>Prepare for a siege and hope to hold
>Write in
>>
>>2140776
>Prepare for a siege and hope to hold
Our army will be victorious soon and then we can recall them
>>
>>2140776
> Attack
Who dares wins, the last thing the Cornish will be expecting is a counter attack, and the sudden increase in our forces thanks to the addition of the Welsh might convince them we're a far larger force than their recce reported, inspiring caution even if the attack is only partially successful and giving us some breathing room. We should attack at night as well, when their numbers advantage is less telling.
>>
>>2140776
>Attack

If we can bloody their nose we can delay them at least, and im sure they are preparing for a siege what with all of our digging in. I do not think they will expect a surprise attack.

Is there anything we could make use of to give us an advantage?
>>
>>2140776
>Attack
We saw what happened when Wiltshire tried to dig in for a siege, and from what I remember of the map, we don't have another good fortified point for a while. Also, we want to avoid having our loyal supporters loosing land as much as possible.
>>
>Attack

>Writing
>>
You purse your lips in thought, idly stroking your chin. "We'll attack. Colonel Ap Gwynedd is right."

Sir Delamere looks perturbed. "Attack, Your Grace?"

You nod, turning to study the local map. "'He who dares', Sir Delamere. The last thing the Cornish will be expecting is a counter attack, besides, with the addition of So Gwynedd's Welshmen, we might just convince them our army is not where they think. Besides perhaps we can bloody their nose at least. It might by us some more time. I'm sure they are preparing for a siege what with all of our digging in, they won't expect this."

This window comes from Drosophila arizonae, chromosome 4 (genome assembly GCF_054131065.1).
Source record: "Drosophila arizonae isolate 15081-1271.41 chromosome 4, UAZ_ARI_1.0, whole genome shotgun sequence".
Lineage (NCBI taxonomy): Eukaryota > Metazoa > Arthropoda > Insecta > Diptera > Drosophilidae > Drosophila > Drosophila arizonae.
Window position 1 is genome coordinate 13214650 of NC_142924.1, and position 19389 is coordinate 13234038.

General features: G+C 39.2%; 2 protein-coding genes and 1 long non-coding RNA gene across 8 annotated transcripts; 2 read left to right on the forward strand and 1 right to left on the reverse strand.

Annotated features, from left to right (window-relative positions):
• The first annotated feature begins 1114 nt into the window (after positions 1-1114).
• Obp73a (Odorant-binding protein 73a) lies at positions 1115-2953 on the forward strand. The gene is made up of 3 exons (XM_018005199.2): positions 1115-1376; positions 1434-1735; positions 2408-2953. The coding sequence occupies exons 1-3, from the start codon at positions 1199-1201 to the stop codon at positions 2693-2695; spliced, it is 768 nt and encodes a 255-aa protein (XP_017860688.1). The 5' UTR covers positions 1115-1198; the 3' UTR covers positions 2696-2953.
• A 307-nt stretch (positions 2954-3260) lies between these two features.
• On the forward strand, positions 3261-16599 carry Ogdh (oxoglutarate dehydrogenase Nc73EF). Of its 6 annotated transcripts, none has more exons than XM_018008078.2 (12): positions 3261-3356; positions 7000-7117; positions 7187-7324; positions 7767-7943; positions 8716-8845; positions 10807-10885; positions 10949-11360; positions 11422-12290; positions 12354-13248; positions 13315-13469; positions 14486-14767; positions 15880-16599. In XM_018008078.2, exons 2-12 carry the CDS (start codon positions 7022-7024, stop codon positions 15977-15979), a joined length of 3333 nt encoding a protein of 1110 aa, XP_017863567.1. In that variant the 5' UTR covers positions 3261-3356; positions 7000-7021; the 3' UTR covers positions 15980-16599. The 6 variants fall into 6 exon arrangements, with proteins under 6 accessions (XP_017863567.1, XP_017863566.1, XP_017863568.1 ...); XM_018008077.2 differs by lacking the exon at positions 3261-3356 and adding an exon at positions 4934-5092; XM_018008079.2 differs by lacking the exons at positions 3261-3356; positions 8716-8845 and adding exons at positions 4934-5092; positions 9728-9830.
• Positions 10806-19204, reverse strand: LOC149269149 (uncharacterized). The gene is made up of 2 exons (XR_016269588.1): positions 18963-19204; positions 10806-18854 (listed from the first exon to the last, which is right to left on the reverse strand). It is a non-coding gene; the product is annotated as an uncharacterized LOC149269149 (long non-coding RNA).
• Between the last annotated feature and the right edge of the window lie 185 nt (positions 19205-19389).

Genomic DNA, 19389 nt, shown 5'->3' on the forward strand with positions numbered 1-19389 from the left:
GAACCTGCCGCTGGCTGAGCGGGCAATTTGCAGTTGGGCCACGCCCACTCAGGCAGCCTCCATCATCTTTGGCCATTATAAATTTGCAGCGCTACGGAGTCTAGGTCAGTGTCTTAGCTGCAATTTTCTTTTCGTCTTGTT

Delamere looks ill-convinced. "Do you really beleive we should attack a superior force? Wouldn't it be safer to let our defenses do our bloody work for us?"

"We saw what happened when Wiltshire tried to dig in for a siege," you reply "Beside which, we don't have another good fortified point to make a stand from if we withdraw. Besides, we want to avoid having our loyal supporters loosing land as much as possible."

Delamere concedes the point after a sip of brandy.

"I propose a night attack," you continue. "Will all your men be ready then?" You ask So Gwynedd.

The Welshman nods. "Yes. Should be."

"Then I will no longer hesitate. Sir Delamere, send word to the army."

"Yes, your Grace."

With a plan in place, a leader for this Army of Bridgwater should be selected. It's a rather grandiose title for what amounts to a reserve force, but a central leader is nonetheless needed. Sir Delamere is an obvious choice, loyal, capable, he tends to lean more cautious than most.

Colonel Ap Gwynedd could be tapped for the job, rather controversial given his status as a mercenary, but he is aggressive and experienced.

Lastly, you yourself can lead this army in the field.


>Yourself
>Sir Delamere
>Ap Gwyyned
>>
>>2140845
>>Yourself
>>
>>2140845
>Yourself
We are taking responsibility for the plan, we can't put Delamere in charge after his concerns (it would seem like we ere testing him). And if we rely on Ap Gwyyned too much, he might push for more money. Also, the non-welsh troops we have here might not like it.
>>
>>2140845
>Yourself
>>
>>2140845
> Yourself
>>
>>2140845
>Yourself

Lets inspire the men by sharing the same mud and blood as them for a night.
>>
>Yourself

>writing
>>